- Take ownership of your own content
The first rule of digital reputation management is to take ownership of your online reputation. Your owned channels and relevant content should be the first thing that appears in a Google search; if they are not, you have some work to do. Start by making sure you have claimed all relevant social media and online profiles available, and use them to share content you want your key stakeholders to see.
- Prepare for a PR crisis
If you plan ahead, you can prevent – or at least mitigate – the impact of a PR crisis on your digital reputation. Review your online content to evaluate how it references or addresses topics that might become the source of a PR nightmare. Then play the role of a reporter to unearth unflattering search results that appear when using various combinations of keywords and the name of your client. Don’t forget to search by using nicknames, alternate spellings, and different versions of names and titles. Finally, contextualize your results and formulate a plan for how to address the possibility of a looming crisis.
- Monitor and manage Wikipedia pages
Wikipedia is often a prominent search result and considered by many to be a useful source of information about your company or client, so make sure that the information is accurate and not unfavorable. While Wikipedia strongly discourages editing articles related to you, it is perfectly acceptable to closely monitor page changes so that you can submit content for inclusion within articles. You can also notify editors of inaccuracies or vandalism. To catch any potentially malicious or erroneous edits, track your Wikipedia pages using the free Five Blocks WikiAlerts tool.
- Pave the way to your content
Most PR practitioners focus on pushing content through various channels with the hope that stakeholders will come across the right content in the right place, at the right time. Your target audience, however, is busy pulling information by using specific keywords that may or may not lead them to your client. To better control the pathway to content you want them to see, use a tool such as the Google Search Console to identify keywords that do (or do not) direct traffic to your target website.
- Leverage search engine optimization (SEO) and content marketing tactics
Ranking your desired content prominently in search is important if you want it seen by anyone looking for information online. For content to appear on top, focus on making it both relevant and engaging. If the search is for an individual, ensure the content answers the questions searchers are most likely to have about that person. You might also include video or other types of content the searcher may not have been expecting. Content that is not good enough will lead readers to “bounce” by quickly clicking the browser back button. Content that attracts bounces won’t rank as high as pages with engaging and interesting content.
At Five Blocks, we frequently partner with PR professionals to help their clients achieve a fair digital representation of themselves and their work with the help of data, proprietary technology, and over a decade of expertise.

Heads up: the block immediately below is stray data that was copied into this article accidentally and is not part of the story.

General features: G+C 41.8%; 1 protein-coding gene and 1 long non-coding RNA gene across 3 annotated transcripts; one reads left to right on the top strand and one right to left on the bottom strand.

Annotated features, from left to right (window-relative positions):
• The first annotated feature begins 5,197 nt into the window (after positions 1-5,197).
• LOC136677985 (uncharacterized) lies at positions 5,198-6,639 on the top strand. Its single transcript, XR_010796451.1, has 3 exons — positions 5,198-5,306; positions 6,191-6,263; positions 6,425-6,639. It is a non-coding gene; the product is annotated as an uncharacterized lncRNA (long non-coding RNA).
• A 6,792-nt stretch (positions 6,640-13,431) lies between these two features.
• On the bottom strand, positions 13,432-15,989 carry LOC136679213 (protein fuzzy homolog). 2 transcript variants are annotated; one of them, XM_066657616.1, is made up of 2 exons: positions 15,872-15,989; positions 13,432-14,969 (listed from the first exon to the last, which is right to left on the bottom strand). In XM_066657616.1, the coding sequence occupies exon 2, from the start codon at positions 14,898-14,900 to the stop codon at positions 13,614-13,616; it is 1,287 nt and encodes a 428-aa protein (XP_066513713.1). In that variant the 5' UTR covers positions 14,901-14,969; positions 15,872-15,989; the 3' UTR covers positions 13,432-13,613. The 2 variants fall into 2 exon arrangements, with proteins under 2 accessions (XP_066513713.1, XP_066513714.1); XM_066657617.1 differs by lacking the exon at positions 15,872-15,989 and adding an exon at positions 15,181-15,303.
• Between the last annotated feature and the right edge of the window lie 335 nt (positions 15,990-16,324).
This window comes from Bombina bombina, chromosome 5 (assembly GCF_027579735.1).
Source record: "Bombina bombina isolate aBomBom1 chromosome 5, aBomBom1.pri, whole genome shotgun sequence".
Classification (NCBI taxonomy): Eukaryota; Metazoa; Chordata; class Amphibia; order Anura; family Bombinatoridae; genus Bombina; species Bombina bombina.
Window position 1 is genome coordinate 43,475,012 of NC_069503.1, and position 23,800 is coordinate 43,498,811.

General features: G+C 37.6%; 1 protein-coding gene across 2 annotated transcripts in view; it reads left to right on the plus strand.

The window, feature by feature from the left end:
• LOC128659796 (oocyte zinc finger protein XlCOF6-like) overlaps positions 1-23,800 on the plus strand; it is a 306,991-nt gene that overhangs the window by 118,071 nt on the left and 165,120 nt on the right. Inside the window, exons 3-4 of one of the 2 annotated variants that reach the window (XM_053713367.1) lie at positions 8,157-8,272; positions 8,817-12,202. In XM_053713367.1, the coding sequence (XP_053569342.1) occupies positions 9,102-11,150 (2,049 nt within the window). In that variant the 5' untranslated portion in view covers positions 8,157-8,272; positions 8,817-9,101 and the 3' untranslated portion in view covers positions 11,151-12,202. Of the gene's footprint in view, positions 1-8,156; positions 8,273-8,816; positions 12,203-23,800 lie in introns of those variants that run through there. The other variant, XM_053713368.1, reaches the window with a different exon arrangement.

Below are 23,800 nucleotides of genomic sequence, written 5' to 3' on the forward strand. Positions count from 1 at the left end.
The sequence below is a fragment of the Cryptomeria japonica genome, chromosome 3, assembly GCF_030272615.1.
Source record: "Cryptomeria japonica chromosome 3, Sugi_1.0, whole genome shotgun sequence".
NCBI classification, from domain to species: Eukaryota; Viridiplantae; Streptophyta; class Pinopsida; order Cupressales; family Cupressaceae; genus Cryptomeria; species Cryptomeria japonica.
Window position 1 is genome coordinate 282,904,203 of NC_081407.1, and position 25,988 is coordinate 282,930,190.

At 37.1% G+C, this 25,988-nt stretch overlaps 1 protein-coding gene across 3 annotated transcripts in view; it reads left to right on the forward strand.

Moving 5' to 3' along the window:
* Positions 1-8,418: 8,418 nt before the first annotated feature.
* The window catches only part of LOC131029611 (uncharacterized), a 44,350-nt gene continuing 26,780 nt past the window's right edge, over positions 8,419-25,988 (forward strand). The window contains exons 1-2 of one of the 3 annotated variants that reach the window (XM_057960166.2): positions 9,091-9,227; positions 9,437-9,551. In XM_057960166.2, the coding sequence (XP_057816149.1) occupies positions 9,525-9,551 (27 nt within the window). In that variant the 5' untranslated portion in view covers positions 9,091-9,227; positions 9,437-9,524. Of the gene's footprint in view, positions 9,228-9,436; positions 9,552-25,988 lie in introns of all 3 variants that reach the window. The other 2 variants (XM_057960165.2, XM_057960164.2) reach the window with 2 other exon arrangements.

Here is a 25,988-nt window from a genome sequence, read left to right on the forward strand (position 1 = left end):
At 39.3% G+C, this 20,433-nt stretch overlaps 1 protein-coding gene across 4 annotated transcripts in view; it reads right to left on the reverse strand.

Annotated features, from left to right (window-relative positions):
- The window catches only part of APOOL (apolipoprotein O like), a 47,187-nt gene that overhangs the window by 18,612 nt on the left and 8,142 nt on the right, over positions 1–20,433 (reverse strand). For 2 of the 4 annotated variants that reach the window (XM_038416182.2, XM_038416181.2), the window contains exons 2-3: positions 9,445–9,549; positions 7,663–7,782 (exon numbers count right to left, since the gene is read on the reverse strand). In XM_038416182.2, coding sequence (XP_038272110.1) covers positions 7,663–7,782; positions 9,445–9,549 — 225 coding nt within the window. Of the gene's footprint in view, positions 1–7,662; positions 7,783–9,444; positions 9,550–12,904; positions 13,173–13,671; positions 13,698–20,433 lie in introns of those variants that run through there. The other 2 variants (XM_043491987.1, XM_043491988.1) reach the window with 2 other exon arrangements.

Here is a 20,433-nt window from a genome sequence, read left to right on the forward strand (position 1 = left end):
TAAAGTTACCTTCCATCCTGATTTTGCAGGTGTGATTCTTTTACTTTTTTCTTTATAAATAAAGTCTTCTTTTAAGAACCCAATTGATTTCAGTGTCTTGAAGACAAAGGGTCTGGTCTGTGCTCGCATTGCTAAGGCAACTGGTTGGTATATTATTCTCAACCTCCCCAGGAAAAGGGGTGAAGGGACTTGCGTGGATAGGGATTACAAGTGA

If you’re looking to implement a digital reputation management program, or need help managing your digital reputation, contact us for a free assessment of your current situation.
Last week, in those last few hours of the workweek when people were closing their laptops and double checking their weekend plans, the world was hit with the big news of a bombshell wedding. Amazon was buying Whole Foods for more than $13 billion dollars. For the romantics in the business world, this was like hearing of the elopement of Romeo and Juliet.
Whole Foods, the symbol of fresh, organic, and expensive food, had just said “I do” to Amazon, a paragon of ecommerce and all things efficient, scalable, and storable in warehouses.
In the hours following the announcement, searches on Google for “Amazon” and “Whole Foods” spiked as people scrambled to their computers and phones to learn more about these brands and their new arrangement.
(From Google Trends)
I was one of those people, eager to brush up on my knowledge of each of the companies involved in this major announcement. So I Googled “Whole Foods.” And saw this:
As a researcher who spends much time following Fortune 500 companies, I was struck that this information was off. Wasn’t Walter Robb out as co-CEO already last year? Yes – his departure was announced in November and effective Dec. 31.
I was curious and poked Google again, searching “CEO of Whole Foods.” Google’s answer was quite clear:
And just for good measure, I searched directly for “Walter Robb.”
Wow, really? Isn’t it someone’s job at Google to keep on top of this stuff?
Actually, there’s no one at Google with that job description. It was Whole Foods’ job and they dropped the ball. A glance at Wikipedia reveals the source of the misinformation.
In light of the big announcement, people have been seeing this misinformation, both in Google search and directly in Wikipedia:
The day of the announcement, Walter Robb’s Wikipedia page, which had until then averaged fewer than 25 views a day, spiked to over 1400 views.
In advance of the buyout announcement, Whole Foods should have examined the information about its brand online. They could have worked with Wikipedia to correct such an obvious factual error so that – knowing interest in the company would spike – they would have been assured that people would see accurate information.
In fact, a brand should constantly be checking what is out there about them. While Whole Foods knew this announcement was coming, there are many other scenarios where news breaks unexpectedly. That’s certainly not the time to be scrambling with brand information.
A bride and groom wouldn’t send out their wedding invitations without first checking everything is spelled correctly. Doesn’t it behoove brands to do the same?
You may also like:
- Managing Your Online Reputation – Where Do You Start?
- How One Small Technical Error by Forbes Changed the Reputation of Fortune 500 CEOs… Overnight
- Five Questions to Ask Yourself About Your Brand’s Digital Reputation